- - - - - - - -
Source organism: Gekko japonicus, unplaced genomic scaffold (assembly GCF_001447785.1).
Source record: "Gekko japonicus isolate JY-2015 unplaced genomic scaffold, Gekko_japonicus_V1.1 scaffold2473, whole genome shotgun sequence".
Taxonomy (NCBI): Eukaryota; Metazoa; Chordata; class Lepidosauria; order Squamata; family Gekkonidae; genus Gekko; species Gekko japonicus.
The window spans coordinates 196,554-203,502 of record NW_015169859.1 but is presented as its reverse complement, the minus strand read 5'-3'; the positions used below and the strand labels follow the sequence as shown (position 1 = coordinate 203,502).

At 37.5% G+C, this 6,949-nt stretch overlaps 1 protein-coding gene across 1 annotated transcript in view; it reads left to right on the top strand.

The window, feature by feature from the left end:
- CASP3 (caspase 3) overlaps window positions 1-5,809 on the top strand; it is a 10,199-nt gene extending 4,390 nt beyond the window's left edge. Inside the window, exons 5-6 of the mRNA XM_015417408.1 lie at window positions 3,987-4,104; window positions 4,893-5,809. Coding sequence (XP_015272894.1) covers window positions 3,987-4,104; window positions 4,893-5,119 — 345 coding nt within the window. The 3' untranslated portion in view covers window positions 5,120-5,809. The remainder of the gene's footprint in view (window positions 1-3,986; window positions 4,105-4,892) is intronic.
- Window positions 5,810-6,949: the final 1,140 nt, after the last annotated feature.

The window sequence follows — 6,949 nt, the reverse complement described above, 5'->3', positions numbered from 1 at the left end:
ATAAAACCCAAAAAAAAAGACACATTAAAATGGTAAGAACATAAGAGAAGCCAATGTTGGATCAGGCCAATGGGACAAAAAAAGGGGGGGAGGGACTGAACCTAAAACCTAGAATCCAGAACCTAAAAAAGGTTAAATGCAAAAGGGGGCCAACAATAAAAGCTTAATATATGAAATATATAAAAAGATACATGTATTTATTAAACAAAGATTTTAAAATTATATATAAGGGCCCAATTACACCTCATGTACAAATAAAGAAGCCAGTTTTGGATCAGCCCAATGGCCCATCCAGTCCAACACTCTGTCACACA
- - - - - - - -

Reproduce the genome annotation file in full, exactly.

Source organism: Gekko japonicus, unplaced genomic scaffold (assembly GCF_001447785.1).
Source record: "Gekko japonicus isolate JY-2015 unplaced genomic scaffold, Gekko_japonicus_V1.1 scaffold2473, whole genome shotgun sequence".
Taxonomy (NCBI): Eukaryota; Metazoa; Chordata; class Lepidosauria; order Squamata; family Gekkonidae; genus Gekko; species Gekko japonicus.
The window spans coordinates 196,554-203,502 of record NW_015169859.1 but is presented as its reverse complement, the minus strand read 5'-3'; the positions used below and the strand labels follow the sequence as shown (position 1 = coordinate 203,502).

At 37.5% G+C, this 6,949-nt stretch overlaps 1 protein-coding gene across 1 annotated transcript in view; it reads left to right on the top strand.

The window, feature by feature from the left end:
- CASP3 (caspase 3) overlaps window positions 1-5,809 on the top strand; it is a 10,199-nt gene extending 4,390 nt beyond the window's left edge. Inside the window, exons 5-6 of the mRNA XM_015417408.1 lie at window positions 3,987-4,104; window positions 4,893-5,809. Coding sequence (XP_015272894.1) covers window positions 3,987-4,104; window positions 4,893-5,119 — 345 coding nt within the window. The 3' untranslated portion in view covers window positions 5,120-5,809. The remainder of the gene's footprint in view (window positions 1-3,986; window positions 4,105-4,892) is intronic.
- Window positions 5,810-6,949: the final 1,140 nt, after the last annotated feature.

The window sequence follows — 6,949 nt, the reverse complement described above, 5'->3', positions numbered from 1 at the left end:
ATAAAACCCAAAAAAAAAGACACATTAAAATGGTAAGAACATAAGAGAAGCCAATGTTGGATCAGGCCAATGGGACAAAAAAAGGGGGGGAGGGACTGAACCTAAAACCTAGAATCCAGAACCTAAAAAAGGTTAAATGCAAAAGGGGGCCAACAATAAAAGCTTAATATATGAAATATATAAAAAGATACATGTATTTATTAAACAAAGATTTTAAAATTATATATAAGGGCCCAATTACACCTCATGTACAAATAAAGAAGCCAGTTTTGGATCAGCCCAATGGCCCATCCAGTCCAACACTCTGTCACACA